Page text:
Tuesday, September 7, 2010
C.A. Revives Claims That Lawyers Helped Client Cheat Estate
By KENNETH OFGANG, Staff Writer
A pair of actions charging a law firm with helping its client cheat the estate of the client’s former business partner were given new life by this district’s Court of Appeal Friday.
Div. Seven reinstated an action by the estate of inventor Richard Corrales against Katten Muchin Rosenman LLP and attorneys Gavin Galimi and James Thompson, and sent the case back to the Los Angeles Superior Court so that the estate can file an amended complaint charging the defendants with fraud.
The court also reinstated a derivative suit charging the lawyers with helping to defraud a corporation founded by the decedent.
The suits were brought by Sandra Corrales Favila, as executor of the estate of her brother, onetime Los Angeles Times photographer Rick Corrales.
Corrales, a Times staff photographer from 1981 to 1995, held patents on a panoramic camera and two special handles he invented to support it, and reportedly sold about 1,000 units before digital photography became popular. Corrales and Raleigh Souther, a former Times photo editor, established Motion Graphix, Inc. in 2000.
The Orange-based company specialized in animation and marketed “Get Flipped” software, which uses dual images and animation techniques to create two-view photographs that can be used as souvenirs, party favors or identification badges.
Corrales originally owned 51 percent of the company stock and Souther 49 percent, and Corrales assigned his rights in pending patents to the company. Katten Muchin became the corporation’s counsel in 2004.
In 2005, allegedly after a dispute regarding personal use of the corporation’s software codes, Corrales agreed to sell 80 percent of his stock to the company and resign as an officer and director. A release agreement expressly reserved certain rights to Corrales, including access to certain software code.
Corrales died of stomach cancer in November 2005. Several months later, Souther incorporated Get Flipped Inc. and notified the estate that a majority of the shareholders of Motion Graphix had voted to sell the company’s assets to Get Flipped; he subsequently assigned the assets to Get Flipped for $5,000.
He testified at a subsequent deposition that the price was for hardware and did not place a value on customers, product and software. Motion Graphix was dissolved in April 2007, following the sale, and the estate sued Souther and Get Flipped for conversion, fraud, breach of contract and breach of duty later that year.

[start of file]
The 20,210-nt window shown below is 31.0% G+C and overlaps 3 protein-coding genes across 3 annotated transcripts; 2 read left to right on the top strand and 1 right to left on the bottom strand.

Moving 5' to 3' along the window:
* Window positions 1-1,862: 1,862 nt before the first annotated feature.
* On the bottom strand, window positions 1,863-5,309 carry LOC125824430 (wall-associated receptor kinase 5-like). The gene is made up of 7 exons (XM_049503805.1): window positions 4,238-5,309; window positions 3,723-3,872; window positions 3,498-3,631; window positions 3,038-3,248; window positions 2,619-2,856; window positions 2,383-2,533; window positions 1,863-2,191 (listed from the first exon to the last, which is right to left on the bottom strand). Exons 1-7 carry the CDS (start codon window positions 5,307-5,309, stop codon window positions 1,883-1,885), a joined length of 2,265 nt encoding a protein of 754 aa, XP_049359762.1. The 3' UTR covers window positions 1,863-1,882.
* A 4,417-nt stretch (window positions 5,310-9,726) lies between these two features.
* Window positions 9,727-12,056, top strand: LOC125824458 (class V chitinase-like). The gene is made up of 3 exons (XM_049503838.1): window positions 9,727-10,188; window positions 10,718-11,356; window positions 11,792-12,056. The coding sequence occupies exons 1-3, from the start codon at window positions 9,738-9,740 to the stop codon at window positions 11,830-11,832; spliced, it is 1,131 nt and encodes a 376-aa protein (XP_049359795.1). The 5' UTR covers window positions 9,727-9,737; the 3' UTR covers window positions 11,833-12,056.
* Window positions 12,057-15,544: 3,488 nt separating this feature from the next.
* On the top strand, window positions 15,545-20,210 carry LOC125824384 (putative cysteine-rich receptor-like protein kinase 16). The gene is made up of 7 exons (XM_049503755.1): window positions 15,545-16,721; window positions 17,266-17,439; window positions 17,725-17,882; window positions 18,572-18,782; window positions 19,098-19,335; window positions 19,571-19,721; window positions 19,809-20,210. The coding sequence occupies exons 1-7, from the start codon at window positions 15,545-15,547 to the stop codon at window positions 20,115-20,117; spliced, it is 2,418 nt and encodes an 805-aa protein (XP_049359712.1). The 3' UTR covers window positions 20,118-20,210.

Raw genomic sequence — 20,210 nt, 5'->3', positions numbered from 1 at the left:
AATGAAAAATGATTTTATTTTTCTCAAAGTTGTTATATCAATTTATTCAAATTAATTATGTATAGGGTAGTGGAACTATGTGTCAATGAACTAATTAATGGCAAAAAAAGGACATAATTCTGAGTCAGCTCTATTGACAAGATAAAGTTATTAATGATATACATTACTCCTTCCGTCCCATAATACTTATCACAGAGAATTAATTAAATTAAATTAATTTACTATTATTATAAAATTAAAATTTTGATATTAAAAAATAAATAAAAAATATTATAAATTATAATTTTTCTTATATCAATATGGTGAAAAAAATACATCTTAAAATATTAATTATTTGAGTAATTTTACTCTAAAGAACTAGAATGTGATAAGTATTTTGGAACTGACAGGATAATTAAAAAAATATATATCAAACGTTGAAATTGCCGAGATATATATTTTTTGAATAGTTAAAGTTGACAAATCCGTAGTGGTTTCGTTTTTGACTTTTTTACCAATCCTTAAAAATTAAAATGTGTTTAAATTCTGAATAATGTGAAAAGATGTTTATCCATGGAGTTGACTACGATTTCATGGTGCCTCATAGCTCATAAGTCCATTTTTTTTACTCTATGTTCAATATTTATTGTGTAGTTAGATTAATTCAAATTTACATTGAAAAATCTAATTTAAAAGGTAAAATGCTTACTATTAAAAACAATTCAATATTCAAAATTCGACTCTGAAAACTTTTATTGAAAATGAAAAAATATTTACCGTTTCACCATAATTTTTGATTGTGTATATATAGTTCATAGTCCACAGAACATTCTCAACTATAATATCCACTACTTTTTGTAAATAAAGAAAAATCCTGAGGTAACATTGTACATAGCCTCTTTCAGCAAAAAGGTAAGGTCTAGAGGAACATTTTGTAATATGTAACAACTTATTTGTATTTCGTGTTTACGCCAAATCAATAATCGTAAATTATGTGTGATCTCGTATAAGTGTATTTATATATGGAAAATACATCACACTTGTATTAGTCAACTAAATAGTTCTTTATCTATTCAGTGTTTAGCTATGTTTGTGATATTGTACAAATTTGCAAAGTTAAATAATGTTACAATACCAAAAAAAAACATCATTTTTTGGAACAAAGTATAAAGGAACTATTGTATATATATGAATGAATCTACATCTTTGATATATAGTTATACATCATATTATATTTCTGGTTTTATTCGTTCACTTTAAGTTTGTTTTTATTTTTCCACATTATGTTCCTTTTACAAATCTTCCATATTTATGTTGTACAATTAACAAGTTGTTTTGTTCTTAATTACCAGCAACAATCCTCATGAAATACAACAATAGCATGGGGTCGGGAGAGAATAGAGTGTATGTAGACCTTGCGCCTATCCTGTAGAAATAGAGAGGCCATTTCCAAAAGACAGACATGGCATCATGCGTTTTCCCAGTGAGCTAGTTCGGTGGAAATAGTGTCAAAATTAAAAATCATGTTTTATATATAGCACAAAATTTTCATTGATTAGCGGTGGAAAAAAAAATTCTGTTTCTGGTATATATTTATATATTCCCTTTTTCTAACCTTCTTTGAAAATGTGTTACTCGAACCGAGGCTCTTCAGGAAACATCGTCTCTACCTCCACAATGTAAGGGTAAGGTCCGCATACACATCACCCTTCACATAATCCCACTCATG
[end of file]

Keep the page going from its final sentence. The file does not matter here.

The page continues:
The complaint alleged that Corrales still owned 51 percent of the Motion Graphix shares at the time of his death, that the asset sale and dissolution of the company were illegal because they were never approved by the estate, and that Motion Graphix owned intellectual property worth $8 million to $12 million. The complaint was subsequently amended to add Katten Muchin and Galimi as defendants.
The lawyers’ demurrers were sustained by Los Angeles Superior Court Judge Mary Ann Murphy, who ruled that the plaintiff was inferentially claiming that the lawyers conspired with their client, subjecting the action to Civil Code Sec. 1714.10(a). The statute provides, with certain exceptions, that such a suit can only be brought by an amendment to the complaint against the client, and that the amendment requires leave of court upon a showing that the plaintiff is likely to prevail.
The plaintiff’s subsequent motion to allow such an amendment, naming Galimi, Thompson, and the firm as defendants, was denied. In the derivative action, the judge ruled that the dissolution of the corporation meant the estate was not a shareholder and lacked standing, and also that as outside counsel for a corporation, the defendants could not be sued absent a waiver of the corporation’s attorney-client privilege.
But Presiding Justice Dennis Perluss, writing for the Court of Appeal, said the motion to amend should have been granted under Sec. 1714.10(c), which says that the Sec. 1714.10(a) requirements do not apply to a claim that the lawyer breached an independent legal duty owed to the plaintiffs. While the trial judge found that the lawyers owed a duty to Motion Graphix, and not to the estate, Perluss said the allegation that the attorneys aided in defrauding individuals engaged in business transactions with their client was sufficient to bring the action under the Sec. 1714.10(c) exception.
As for the derivative suit, the presiding justice explained that a dissolved corporation has a continuing existence for certain purposes, including litigation to recover money owed to, or property owned by, the corporation. “As a shareholder of the dissolved corporation the Estate is entitled to pursue a derivative action on its behalf, provided the other requirements for such an action have been satisfied,” he wrote.
Further proceedings, he went on to say, are necessary to determine whether the attorneys’ inability to disclose privileged information bars the derivative suit.
The case is Favila v. Katten Muchin Rosenman LLP, B215096.
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